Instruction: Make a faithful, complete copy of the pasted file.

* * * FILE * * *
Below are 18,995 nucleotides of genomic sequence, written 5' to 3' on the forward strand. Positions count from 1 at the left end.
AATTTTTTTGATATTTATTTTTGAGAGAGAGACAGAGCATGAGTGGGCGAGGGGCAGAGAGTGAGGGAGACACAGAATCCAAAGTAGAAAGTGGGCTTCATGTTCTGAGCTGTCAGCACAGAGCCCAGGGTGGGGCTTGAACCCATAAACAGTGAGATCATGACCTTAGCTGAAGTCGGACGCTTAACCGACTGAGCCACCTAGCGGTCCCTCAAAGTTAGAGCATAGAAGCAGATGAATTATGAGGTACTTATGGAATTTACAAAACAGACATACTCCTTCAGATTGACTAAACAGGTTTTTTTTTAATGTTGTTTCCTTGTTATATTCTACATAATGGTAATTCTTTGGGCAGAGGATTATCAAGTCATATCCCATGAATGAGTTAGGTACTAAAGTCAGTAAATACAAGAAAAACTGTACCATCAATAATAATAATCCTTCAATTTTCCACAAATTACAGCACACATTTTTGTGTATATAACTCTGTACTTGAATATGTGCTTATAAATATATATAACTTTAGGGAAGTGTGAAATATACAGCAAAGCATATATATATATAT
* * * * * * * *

Below are 18,995 nucleotides of genomic sequence, written 5' to 3' on the forward strand. Positions count from 1 at the left end.
AATTTTTTTGATATTTATTTTTGAGAGAGAGACAGAGCATGAGTGGGCGAGGGGCAGAGAGTGAGGGAGACACAGAATCCAAAGTAGAAAGTGGGCTTCATGTTCTGAGCTGTCAGCACAGAGCCCAGGGTGGGGCTTGAACCCATAAACAGTGAGATCATGACCTTAGCTGAAGTCGGACGCTTAACCGACTGAGCCACCTAGCGGTCCCTCAAAGTTAGAGCATAGAAGCAGATGAATTATGAGGTACTTATGGAATTTACAAAACAGACATACTCCTTCAGATTGACTAAACAGGTTTTTTTTTAATGTTGTTTCCTTGTTATATTCTACATAATGGTAATTCTTTGGGCAGAGGATTATCAAGTCATATCCCATGAATGAGTTAGGTACTAAAGTCAGTAAATACAAGAAAAACTGTACCATCAATAATAATAATCCTTCAATTTTCCACAAATTACAGCACACATTTTTGTGTATATAACTCTGTACTTGAATATGTGCTTATAAATATATATAACTTTAGGGAAGTGTGAAATATACAGCAAAGCATATATATATATAT